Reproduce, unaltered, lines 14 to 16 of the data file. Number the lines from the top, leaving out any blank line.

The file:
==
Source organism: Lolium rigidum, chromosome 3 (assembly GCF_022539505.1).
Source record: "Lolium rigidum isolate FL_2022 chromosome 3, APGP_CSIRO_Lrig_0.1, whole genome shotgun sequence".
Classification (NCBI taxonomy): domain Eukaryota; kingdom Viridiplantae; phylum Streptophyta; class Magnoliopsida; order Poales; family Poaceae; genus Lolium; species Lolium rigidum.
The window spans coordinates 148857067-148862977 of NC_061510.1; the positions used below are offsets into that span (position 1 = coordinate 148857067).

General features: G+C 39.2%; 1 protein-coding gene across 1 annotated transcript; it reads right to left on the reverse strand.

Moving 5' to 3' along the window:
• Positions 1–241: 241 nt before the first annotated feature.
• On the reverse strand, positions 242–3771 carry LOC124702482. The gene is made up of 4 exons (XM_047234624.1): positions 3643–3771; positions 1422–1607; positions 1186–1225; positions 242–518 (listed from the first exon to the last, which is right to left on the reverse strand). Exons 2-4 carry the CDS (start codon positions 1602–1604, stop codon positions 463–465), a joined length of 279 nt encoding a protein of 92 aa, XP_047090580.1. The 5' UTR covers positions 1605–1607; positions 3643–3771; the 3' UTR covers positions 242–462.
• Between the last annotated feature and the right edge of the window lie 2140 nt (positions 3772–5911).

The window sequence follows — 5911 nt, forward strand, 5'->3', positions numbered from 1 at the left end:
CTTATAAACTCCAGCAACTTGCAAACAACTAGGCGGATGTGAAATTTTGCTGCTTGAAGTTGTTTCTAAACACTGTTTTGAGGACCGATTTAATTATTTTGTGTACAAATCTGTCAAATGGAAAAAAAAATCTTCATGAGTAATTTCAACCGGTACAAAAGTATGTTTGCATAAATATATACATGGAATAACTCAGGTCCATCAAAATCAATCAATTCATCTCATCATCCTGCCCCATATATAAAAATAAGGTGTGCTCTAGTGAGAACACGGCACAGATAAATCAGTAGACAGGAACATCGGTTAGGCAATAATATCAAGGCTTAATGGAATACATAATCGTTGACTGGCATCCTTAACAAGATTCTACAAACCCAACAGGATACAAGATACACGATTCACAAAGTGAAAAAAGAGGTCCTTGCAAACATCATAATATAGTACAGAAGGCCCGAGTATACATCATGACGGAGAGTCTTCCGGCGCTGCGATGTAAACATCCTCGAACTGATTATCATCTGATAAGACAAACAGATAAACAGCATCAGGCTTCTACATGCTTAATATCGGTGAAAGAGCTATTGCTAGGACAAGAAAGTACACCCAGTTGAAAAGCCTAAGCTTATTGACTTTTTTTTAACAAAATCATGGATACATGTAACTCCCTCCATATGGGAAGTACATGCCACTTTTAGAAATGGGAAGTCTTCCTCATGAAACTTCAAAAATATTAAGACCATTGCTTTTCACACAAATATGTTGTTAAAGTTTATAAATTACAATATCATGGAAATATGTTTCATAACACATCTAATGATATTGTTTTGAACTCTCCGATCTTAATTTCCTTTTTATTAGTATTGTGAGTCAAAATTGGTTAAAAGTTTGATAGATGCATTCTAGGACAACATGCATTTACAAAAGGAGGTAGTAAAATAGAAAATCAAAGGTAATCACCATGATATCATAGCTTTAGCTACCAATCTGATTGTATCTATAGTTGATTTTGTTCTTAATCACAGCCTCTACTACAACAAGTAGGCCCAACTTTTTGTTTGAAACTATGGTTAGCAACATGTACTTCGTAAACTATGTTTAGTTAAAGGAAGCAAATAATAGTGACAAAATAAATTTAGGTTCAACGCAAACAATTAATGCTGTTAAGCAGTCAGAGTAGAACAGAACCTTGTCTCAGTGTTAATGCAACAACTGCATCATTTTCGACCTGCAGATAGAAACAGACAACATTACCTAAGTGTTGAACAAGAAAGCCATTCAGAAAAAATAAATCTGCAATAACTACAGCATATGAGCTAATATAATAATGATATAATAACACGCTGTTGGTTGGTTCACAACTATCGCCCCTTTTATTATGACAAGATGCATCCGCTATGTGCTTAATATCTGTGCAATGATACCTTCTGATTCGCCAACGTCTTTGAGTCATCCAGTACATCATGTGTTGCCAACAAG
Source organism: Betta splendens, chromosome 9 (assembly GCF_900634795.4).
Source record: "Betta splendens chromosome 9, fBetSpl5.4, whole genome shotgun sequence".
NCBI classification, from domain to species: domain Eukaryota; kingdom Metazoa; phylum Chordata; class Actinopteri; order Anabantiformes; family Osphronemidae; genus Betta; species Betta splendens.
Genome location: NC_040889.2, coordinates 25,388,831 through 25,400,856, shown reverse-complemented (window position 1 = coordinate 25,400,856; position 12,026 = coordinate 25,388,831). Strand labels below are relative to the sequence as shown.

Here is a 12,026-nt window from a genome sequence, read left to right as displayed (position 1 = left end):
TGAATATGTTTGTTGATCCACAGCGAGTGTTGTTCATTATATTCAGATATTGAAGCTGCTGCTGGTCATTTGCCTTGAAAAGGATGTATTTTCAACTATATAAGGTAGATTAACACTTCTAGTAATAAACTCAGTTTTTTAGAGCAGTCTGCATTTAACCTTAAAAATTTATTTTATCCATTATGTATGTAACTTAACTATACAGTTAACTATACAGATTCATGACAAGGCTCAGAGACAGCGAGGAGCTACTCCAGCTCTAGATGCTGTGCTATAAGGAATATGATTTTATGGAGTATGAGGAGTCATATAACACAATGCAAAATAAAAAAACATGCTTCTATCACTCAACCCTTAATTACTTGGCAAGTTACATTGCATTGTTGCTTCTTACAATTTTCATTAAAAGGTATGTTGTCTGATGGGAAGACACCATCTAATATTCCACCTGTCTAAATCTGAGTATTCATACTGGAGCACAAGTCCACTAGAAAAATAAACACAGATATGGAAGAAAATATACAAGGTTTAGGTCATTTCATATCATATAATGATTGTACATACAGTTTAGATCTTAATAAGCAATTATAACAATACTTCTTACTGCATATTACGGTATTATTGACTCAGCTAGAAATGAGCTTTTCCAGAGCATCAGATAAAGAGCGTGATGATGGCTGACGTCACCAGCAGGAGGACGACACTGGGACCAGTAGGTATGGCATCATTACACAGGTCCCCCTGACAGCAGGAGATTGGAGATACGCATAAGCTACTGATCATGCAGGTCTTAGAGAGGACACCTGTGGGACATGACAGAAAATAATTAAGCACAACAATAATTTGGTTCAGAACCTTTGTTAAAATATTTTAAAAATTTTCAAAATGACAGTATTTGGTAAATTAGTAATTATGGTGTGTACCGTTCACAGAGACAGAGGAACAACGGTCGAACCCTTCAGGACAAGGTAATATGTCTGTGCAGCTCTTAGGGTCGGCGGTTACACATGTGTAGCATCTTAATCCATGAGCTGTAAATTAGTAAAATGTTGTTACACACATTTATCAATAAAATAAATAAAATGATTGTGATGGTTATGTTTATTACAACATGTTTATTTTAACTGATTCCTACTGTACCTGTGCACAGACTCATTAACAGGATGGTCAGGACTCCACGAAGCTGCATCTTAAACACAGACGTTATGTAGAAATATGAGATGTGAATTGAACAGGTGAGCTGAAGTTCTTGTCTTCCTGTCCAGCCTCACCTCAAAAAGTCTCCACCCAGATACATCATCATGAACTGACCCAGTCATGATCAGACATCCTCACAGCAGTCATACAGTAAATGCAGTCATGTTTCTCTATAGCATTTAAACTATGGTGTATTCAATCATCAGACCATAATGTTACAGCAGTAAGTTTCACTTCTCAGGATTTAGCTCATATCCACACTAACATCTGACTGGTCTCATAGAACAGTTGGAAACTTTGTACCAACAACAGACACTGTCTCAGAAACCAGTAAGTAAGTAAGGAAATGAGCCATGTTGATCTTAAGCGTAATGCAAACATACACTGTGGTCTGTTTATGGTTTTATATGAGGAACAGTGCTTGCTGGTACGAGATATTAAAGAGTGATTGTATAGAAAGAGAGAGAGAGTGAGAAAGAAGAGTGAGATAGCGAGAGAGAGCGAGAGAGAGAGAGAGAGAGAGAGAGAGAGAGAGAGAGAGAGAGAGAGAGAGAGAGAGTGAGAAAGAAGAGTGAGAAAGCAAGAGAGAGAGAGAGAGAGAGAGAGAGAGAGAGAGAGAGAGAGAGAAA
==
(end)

NCBI classification, from domain to species: domain Eukaryota; kingdom Metazoa; phylum Chordata; class Actinopteri; order Anabantiformes; family Osphronemidae; genus Betta; species Betta splendens.
Genome location: NC_040889.2, coordinates 25,388,831 through 25,400,856, shown reverse-complemented (window position 1 = coordinate 25,400,856; position 12,026 = coordinate 25,388,831). Strand labels below are relative to the sequence as shown.

Here is a 12,026-nt window from a genome sequence, read left to right as displayed (position 1 = left end):